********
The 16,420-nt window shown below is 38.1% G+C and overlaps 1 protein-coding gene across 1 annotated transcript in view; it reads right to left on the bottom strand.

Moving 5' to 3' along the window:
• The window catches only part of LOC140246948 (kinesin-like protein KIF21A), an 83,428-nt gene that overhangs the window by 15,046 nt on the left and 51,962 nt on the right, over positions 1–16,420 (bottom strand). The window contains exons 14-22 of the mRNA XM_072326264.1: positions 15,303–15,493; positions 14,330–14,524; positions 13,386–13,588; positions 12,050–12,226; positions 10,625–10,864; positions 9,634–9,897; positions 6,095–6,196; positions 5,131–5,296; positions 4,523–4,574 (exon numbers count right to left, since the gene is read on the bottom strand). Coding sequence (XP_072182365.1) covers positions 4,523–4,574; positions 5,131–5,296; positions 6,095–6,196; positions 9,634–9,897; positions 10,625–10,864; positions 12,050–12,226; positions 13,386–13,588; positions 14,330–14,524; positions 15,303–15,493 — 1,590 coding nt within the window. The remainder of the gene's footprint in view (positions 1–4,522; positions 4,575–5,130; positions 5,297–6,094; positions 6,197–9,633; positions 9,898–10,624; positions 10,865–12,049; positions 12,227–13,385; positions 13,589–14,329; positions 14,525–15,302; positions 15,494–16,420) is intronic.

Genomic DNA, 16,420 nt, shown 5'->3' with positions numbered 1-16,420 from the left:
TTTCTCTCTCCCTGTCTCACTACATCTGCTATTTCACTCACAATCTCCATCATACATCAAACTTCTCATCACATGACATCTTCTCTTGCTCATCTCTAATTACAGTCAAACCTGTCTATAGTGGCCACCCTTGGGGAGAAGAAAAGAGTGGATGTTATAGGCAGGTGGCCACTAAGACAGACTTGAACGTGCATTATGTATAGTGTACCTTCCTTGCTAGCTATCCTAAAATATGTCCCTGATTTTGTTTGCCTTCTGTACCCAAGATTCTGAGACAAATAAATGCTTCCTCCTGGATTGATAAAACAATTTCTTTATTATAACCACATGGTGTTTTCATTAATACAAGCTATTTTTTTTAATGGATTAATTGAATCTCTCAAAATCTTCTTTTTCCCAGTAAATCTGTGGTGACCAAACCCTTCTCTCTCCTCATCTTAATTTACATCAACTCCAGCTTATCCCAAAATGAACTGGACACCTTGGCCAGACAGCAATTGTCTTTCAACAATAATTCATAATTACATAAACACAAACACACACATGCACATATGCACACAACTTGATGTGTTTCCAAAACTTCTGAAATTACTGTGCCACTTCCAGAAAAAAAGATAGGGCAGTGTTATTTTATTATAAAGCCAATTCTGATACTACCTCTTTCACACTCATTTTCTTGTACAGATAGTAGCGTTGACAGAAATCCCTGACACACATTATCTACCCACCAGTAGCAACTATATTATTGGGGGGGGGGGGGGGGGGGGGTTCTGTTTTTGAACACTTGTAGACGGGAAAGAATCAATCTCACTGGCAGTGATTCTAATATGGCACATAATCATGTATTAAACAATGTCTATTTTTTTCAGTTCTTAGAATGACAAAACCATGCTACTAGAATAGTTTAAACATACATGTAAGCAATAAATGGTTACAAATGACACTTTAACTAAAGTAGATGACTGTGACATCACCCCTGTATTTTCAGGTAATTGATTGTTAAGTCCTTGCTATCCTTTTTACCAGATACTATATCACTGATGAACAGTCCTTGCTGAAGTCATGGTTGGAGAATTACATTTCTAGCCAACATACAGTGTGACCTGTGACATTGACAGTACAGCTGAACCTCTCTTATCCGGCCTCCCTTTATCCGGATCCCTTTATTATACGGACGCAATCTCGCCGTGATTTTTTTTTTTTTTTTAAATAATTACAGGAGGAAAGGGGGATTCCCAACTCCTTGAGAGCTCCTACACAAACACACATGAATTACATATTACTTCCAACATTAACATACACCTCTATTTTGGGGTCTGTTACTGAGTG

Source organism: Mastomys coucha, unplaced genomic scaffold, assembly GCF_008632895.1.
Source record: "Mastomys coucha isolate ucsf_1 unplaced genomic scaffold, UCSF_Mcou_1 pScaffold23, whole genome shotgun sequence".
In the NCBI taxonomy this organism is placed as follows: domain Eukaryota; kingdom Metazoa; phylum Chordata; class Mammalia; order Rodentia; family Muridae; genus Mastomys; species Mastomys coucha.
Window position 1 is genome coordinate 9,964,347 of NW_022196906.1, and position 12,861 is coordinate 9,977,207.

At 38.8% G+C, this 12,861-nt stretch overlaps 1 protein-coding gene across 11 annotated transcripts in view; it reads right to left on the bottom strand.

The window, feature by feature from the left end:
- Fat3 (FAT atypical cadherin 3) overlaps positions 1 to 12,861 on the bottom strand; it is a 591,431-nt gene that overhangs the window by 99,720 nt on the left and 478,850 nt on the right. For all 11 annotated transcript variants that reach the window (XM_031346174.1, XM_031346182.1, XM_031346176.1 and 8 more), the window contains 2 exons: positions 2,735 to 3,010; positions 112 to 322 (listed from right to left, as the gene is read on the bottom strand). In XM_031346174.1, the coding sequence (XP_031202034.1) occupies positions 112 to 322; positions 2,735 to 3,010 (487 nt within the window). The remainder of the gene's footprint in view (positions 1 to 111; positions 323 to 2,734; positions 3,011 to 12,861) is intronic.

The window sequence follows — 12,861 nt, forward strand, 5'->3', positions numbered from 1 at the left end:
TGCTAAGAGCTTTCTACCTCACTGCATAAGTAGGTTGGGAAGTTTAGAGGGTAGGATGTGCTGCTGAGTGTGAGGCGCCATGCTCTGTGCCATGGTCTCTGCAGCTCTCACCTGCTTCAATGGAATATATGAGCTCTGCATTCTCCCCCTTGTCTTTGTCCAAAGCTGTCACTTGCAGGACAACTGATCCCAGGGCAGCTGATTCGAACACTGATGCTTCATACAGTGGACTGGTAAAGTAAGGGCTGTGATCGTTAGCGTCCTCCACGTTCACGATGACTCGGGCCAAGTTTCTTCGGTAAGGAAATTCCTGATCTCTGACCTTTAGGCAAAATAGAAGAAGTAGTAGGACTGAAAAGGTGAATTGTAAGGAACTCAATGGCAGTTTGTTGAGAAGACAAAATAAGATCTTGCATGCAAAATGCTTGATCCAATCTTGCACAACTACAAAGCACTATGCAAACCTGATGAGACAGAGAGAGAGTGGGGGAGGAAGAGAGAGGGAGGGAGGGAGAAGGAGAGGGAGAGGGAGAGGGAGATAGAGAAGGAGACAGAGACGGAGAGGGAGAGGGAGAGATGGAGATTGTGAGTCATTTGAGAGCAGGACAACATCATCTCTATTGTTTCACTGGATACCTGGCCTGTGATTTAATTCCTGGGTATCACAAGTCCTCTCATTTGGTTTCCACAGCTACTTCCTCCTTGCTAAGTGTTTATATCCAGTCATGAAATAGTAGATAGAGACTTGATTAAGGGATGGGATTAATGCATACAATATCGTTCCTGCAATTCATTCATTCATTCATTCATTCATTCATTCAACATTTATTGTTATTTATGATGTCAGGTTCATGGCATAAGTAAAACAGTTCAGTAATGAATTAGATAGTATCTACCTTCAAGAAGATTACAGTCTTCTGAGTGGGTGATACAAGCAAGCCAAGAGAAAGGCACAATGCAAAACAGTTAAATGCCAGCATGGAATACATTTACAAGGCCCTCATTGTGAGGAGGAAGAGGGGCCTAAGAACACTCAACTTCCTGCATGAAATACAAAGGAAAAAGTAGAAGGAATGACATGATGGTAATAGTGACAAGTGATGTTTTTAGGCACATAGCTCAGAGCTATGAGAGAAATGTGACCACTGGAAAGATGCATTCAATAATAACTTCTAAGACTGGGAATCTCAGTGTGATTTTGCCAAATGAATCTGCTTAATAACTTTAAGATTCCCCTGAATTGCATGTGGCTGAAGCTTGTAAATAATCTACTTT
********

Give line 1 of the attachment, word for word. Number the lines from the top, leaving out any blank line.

The 16,420-nt window shown below is 38.1% G+C and overlaps 1 protein-coding gene across 1 annotated transcript in view; it reads right to left on the bottom strand.